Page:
Editor-At-Large: Minnie, Minnie. Forget Cambodia. Come and see the lady who sews our bras in E1

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The Independent Online

It would be easy to deride the actress Minnie Driver for all sorts of reasons - this is a woman whose career has certainly had its share of ups and downs, and she's still only 32. To promote herself, Minnie has been photographed at countless fashion parties, shop openings, film premieres and award ceremonies over the past year, and to her credit has never failed to look anything other than perky, bright and positive. But last week Minnie Driver

stopped being little more than a fashion footnote for gossip columnists, with the announcement that when she'd finished filming The Phantom of the Opera she would be off to Cambodia to work in a sweatshop, making a documentary about her experiences.

The campaign to highlight the appalling human rights abuses and scandalous wages paid by large clothing chains in developing countries has been gathering momentum for several years. Log on to behindthelabel.org and you find a highly professional online news magazine cataloguing the fight to get fair wages and decent working conditions for garment workers all over the world. From Gap to H&M to Nike, high-street retailers are under the spotlight from well-organised campaigners, and now face legal battles in many of the countries where they are major employers, from Cambodia, Indonesia and Bangladesh to El Salvador and the Dominican Republic. The anti-Gap movement really got started at the World Trade Organisation conference in Seattle back in 1999 when demonstrators burnt Gap trousers. Since then there have been calls to boycott their products at Christmas and the first day of every month was designated an anti-Gap day of action in the US. There's even a website for protesters, gapsucks.org. A couple of years ago Gap profits took a knock, but this could have been due to competition, rather than ethical awareness on the part of their customers.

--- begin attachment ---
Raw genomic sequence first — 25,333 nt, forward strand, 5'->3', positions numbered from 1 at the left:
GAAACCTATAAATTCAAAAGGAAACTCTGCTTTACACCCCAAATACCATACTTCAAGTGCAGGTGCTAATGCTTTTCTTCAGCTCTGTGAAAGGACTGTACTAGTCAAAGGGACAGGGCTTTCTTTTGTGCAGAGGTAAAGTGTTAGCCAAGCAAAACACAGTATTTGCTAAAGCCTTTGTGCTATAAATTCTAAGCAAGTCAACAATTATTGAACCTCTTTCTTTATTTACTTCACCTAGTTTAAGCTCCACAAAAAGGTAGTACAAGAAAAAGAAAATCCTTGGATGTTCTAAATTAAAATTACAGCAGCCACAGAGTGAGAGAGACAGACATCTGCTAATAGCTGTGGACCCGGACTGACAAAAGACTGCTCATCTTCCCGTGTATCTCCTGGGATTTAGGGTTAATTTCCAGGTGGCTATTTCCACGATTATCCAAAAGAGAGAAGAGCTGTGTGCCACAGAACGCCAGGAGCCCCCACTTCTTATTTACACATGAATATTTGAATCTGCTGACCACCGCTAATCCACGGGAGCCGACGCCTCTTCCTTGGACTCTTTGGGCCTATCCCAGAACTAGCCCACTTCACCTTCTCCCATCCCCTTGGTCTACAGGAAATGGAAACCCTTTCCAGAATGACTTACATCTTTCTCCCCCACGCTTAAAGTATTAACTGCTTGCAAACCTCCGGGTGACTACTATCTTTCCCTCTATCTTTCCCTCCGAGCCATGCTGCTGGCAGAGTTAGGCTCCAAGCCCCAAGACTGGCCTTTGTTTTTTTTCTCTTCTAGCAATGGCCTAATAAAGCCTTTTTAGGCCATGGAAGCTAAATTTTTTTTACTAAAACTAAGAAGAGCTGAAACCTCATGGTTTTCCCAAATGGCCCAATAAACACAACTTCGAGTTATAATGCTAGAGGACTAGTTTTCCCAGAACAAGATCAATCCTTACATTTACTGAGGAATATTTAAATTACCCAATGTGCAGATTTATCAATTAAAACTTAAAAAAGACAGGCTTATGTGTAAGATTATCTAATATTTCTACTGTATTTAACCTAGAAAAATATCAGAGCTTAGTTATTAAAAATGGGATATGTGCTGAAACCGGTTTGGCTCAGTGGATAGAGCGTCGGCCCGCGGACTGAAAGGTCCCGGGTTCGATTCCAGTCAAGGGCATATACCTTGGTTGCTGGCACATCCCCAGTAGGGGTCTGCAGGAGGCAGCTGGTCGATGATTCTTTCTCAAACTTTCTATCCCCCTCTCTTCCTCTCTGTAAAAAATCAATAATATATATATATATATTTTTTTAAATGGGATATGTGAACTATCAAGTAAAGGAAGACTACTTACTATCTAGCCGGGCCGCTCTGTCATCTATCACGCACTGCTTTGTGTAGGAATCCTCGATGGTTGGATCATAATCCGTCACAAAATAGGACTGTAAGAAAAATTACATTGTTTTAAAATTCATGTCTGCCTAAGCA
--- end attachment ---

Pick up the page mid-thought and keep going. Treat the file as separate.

Gap, with more than 130 branches, is in every major British high street, and surveys have consistently shown that consumers aren't really too bothered about how or where their favourite brands are made. And while Gap promised more transparency in its dealings with workers, it has made public only a handful of the reports on conditions in the 3,600-plus factories it works with. Perhaps Minnie Driver's brave little gesture might just start to turn the tide, but somehow I fear that she is not an important enough figure really to make much impact.

Sean Combs is another matter. Last week demonstrators at the site of his soon-to-open store in Fifth Avenue in New York revealed the appalling conditions suffered by workers in a factory in Honduras where women are paid just 15 cents an hour to make shirts for his clothing range which sell at $40 (£23.50) in fashionable department stores. Of course, the American National Labor Committee, which shamed Mr Combs, also has ulterior motives, seeking to bring more manufacturing work back into the US from Third World countries where labour is cheaper. Nevertheless, it scored a direct hit on the publicity front and shamed a well-known black multimillionaire with working-class roots, who has made a fortune by selling merchandise to impressionable young people. But will we see P Diddy take off his mink and diamonds and boogie on down to Haiti, Honduras or Lesotho to spend 16 hours a day hunched over a sewing machine, while having to apply for a pass to use the toilet? Somehow I don't think so.